Since we last wrote on the topic of COVID-19 vaccination policies, another vaccination policy was upheld at arbitration, this time, requiring employees to receive a third "booster" shot against COVID-19. In Power Workers' Union v Elexicon Energy Inc.,1 an Ontario arbitrator found that the employer's compulsory vaccination policy was reasonable as it aligned with the employer's duty to protect the health and safety of its workforce, and, as an essential service provider, was reasonably required to ensure it had enough employees to provide such services. This decision is important for two reasons: (i) the rapid spread of the Omicron variant was a focal point of the decision, notwithstanding the policy was introduced (and grieved) nearly 2 months before it became the dominate strain in Ontario; and (ii) it is arbitral authority that supports mandatory "booster" shots where there is a significant operational risk to the availability of the workforce. The decision also emphasizes that an arbitrator's assessment of what constitutes a "reasonable" mandatory vaccination policy during the COVID-19 pandemic must be contextual and dynamic.


In response to the COVID-19 pandemic, Elexicon Energy Inc. ("Elexicon"), a municipally owned electricity distribution company in the province of Ontario, introduced a number of protective measures to reduce the transmission of COVID-19 at its workplace, including: (i) masking; (ii) physical distancing; (iii) hygiene, cleaning and disinfection; (iv) testing; (v) and work from home arrangements. Notwithstanding the introduction of these measures, the risk of COVID-19 transmission at Elexicon's workplace remained high, as Elexicon's employees worked in close contact with each other for significant periods of time, and the nature of its operations required its employees to intermingle between cohorts and members of the public.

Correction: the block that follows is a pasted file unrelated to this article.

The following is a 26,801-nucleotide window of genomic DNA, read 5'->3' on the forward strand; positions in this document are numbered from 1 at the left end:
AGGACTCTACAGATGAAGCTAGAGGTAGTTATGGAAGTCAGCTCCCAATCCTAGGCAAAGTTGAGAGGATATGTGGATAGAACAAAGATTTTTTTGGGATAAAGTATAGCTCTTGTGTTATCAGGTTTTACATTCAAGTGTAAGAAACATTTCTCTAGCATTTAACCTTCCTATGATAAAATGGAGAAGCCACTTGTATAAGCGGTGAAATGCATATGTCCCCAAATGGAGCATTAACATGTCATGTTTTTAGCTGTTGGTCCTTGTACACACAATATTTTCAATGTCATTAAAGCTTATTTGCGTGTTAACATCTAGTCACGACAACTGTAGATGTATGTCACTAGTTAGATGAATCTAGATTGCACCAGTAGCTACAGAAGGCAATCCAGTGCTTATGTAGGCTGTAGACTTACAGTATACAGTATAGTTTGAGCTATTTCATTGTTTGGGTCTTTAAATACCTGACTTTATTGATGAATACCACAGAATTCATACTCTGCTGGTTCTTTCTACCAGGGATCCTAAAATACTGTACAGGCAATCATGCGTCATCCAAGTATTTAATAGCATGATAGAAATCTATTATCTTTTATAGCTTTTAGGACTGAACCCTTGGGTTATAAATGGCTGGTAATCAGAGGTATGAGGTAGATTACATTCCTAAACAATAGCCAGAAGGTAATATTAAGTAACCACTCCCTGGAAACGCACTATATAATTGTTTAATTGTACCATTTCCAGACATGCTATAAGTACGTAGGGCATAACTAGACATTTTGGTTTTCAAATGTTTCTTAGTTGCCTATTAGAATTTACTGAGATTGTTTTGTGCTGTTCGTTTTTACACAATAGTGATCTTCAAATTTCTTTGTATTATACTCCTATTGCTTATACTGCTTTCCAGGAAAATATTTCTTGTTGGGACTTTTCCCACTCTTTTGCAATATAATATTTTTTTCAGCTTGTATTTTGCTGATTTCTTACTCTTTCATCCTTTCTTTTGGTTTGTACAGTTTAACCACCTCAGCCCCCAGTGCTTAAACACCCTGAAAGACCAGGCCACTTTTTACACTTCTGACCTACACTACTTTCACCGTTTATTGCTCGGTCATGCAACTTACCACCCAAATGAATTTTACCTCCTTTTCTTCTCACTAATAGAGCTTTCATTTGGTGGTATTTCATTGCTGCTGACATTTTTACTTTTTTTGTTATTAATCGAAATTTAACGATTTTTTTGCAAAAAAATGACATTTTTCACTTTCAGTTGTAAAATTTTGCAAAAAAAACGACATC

As such, on October 28, 2021, Elexicon introduced a mandatory vaccination policy (the "Policy") that required its employees to have "full vaccination status" by January 7, 2022. The Policy defined "full vaccination status" as two doses and any additional vaccinations recommended by governmental and/or healthcare authorities. During the rise of the Omicron variant and following the Ontario Government's recommendation that all Ontarians aged 18 and over receive a "booster" shot, Elexicon relied on its Policy and made third shots compulsory. Employees who did not comply with the Policy would be restricted from entering Elexicon's property and placed on an unpaid leave of absence. The Policy also prescribed that an employee could be subject to disciplinary action up to and including termination of employment.

The Power Workers Union (the "Union") filed a grievance, alleging that the Policy was fundamentally undemocratic, unreasonable, and in violation of the employees' right to preserve their bodily integrity.


The Arbitrator held that the Policy was enforceable and dismissed the Union's grievance. The Arbitrator based his decision on two grounds. The first was in connection with Elexicon's obligation under applicable occupational health and safety legislation to take every precaution reasonable in the circumstances to keep its workers safe. The evidence before the Arbitrator supported the position that vaccinated employees were at a lower risk of becoming infected or transmitting the virus to others, and that a third or "booster" dose further decreased the incidences of severe disease and transmission in the workplace.